Last month I wrapped up my DolmenBarrow campaign (see the adventure log). With the PDF for Greg Gillespie’s Caverns of Archaia being released today I’m finally posting some thoughts on Barrowmaze. I’ve had these in draft for a couple months, but now seems like an ideal time to publish them…
Adaptation to Dolmenwood
I’m not the first person to place a version of Barrowmaze in the Dolmenwood. As suggested by Gavin Norman, I swapped out the Necromancers of Set for the Drune and set the adventure near Prigwort (Hex 1205 – the Harrowmoor – to be precise).
I also replaced the followers of St. Ygg with the “Church of Law” or “Church of the One True God” (of which St. Ygg is a major saint). However, the “Old Faith” is still strong in the Dolmenwood, with the strange offshoot of the Drune being prominent.
At first I planned on running Barrowmaze using the Adventurer Conqueror King system (ACKS), but then decided to stick with Labyrinth Lord. I actually took the time to create an ACKS Drune Custom class, which I used for significant NPCs.
I’ve also been influenced lately by the Hill Cantons, Dwimmermount/Devilmount, and Operation Unfathomable. I added the Eld backstory to Elves, swapped out “regular” dwarves for Moss Dwarves / Robo-Dwarves / Feral Dwarves, and added Half-Goats & Lumpen-Ones. This didn’t actually change too much in the dungeon itself, but certainly altered the PC races.
“Original” Barrowmaze vs. Barrowmaze Complete
I’ve got every iteration of Barrowmaze published – with the exception of the most recent 5e version – and have been running sessions in the dungeon for five years now.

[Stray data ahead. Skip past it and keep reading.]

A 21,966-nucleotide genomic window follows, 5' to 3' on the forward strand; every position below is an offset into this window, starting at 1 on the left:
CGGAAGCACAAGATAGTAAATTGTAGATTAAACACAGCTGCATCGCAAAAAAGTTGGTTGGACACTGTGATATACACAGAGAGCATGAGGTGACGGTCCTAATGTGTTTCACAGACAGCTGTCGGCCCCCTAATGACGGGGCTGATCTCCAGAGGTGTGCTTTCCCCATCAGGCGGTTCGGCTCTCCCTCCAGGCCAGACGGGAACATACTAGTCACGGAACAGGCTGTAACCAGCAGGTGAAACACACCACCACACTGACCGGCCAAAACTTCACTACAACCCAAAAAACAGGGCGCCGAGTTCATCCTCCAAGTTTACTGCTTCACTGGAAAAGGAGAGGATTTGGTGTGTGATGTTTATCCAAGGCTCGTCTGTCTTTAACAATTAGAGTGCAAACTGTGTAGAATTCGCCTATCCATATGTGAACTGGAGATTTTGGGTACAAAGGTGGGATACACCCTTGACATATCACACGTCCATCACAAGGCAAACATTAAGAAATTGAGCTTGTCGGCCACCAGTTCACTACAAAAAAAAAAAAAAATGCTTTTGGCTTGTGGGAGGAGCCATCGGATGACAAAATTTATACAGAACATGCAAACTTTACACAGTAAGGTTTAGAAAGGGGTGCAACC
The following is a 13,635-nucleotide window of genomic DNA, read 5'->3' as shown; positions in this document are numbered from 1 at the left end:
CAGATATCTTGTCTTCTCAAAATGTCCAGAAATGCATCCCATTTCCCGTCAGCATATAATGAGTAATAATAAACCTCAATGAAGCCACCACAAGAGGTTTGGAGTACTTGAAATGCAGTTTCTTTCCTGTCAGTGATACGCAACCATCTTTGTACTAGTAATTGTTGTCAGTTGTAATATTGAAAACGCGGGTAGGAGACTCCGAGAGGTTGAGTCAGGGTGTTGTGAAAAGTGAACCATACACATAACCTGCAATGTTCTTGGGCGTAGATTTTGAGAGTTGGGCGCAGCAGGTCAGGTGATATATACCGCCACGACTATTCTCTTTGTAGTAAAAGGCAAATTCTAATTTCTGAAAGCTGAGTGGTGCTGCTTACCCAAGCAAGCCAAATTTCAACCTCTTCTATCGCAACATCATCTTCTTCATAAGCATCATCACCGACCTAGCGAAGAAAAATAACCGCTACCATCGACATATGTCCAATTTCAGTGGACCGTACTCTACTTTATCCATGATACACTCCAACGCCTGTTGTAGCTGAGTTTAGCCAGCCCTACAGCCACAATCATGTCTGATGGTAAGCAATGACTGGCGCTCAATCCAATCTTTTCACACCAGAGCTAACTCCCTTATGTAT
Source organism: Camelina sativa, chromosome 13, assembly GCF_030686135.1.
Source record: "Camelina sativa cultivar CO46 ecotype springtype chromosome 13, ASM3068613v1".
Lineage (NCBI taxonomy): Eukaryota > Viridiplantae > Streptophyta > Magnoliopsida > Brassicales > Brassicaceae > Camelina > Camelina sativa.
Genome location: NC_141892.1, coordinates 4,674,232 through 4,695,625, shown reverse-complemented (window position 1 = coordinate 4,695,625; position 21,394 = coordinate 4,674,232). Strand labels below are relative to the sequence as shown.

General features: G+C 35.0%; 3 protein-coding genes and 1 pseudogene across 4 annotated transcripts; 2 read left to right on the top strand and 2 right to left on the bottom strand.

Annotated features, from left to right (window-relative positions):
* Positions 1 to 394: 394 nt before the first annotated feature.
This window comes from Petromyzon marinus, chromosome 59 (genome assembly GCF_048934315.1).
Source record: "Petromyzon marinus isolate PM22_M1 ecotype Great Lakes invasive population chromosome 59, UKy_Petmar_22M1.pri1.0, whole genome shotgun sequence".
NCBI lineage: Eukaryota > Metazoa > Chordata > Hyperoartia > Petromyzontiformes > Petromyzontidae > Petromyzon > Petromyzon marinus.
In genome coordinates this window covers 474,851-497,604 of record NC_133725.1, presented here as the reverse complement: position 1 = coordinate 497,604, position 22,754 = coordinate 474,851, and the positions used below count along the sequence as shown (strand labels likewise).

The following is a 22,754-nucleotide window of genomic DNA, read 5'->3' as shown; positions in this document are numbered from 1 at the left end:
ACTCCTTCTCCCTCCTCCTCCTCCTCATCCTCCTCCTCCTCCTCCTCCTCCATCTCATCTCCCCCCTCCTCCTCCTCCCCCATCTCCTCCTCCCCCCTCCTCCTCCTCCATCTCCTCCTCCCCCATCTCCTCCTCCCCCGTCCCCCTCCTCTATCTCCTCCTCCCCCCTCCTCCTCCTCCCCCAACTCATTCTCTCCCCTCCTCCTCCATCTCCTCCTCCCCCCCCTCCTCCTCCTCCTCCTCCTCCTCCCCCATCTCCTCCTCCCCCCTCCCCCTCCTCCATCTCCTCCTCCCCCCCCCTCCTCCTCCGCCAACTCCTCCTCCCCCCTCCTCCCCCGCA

For actual gaming, I’m still using my original printout of “Barrowmaze I” – the first published version, before it had “I” in the title. I really enjoy the tightly-themed adventure and the focused “core mission” from Barrowmaze I of sealing the Pit of Chaos. Sadly, it is no longer available for purchase.
I’ve also kept all my notes from previous sessions written in my game binder. This means, for example, that characters can stumble upon graffiti from previous groups, or find areas that have already been cleared of creatures.
(I’m not too strict about this, though. Because each group has consisted of completely different players, I’ve kept any cool “setpiece encounters” – like the Kelmok the Necromancer – for each new party to experience.)
I actually like sticking to Barrowmaze I. It keeps the adventure tight and contained. I was prepared to use material from Barrowmaze II / Barrowmaze Complete to flesh out the lairs of some of the factions, but the party never delved too deeply in that direction.
For this campaign, I laminated the Map from Barrowmaze I. I used coloured markers to track the party’s progress each session, which was really useful in seeing where they’d been at a glance.
Because I’ve been using gaming paper for all my Barrowmaze mapping, I’ve kept a collection of existing maps from previous explorations. For the DolmenBarrow campaign, I cut up sections of these previous maps and used them as “treasure maps” to be discovered or traded for. This worked very well to provide information on areas which the PCs had not yet explored, and led to one very amusing incident…
The PCs had ignored the “main” central barrow (out of fear that it was “too obvious”) and were entering the Barrowmaze from several secondary entrances. They had purchased a map in town and had it sitting right on the table, then spent the better part of a session exploring the exact same area, not noticing the “treasure map” literally right beside the game map.
I could barely keep a straight face, but someone finally realized this (after a few hours), once ~90% of the area had been re-mapped a second time.
I really liked using the old maps. It lent a degree of history and verisimilitude to the game, but also allowed me to “skip over” repetitive areas of the dungeon by providing the maps as a shortcut. Plus, the purchase of maps provided a nice way to drain the group of their looted gold.
This post has gotten too long, so I’ll save my further thoughts for later…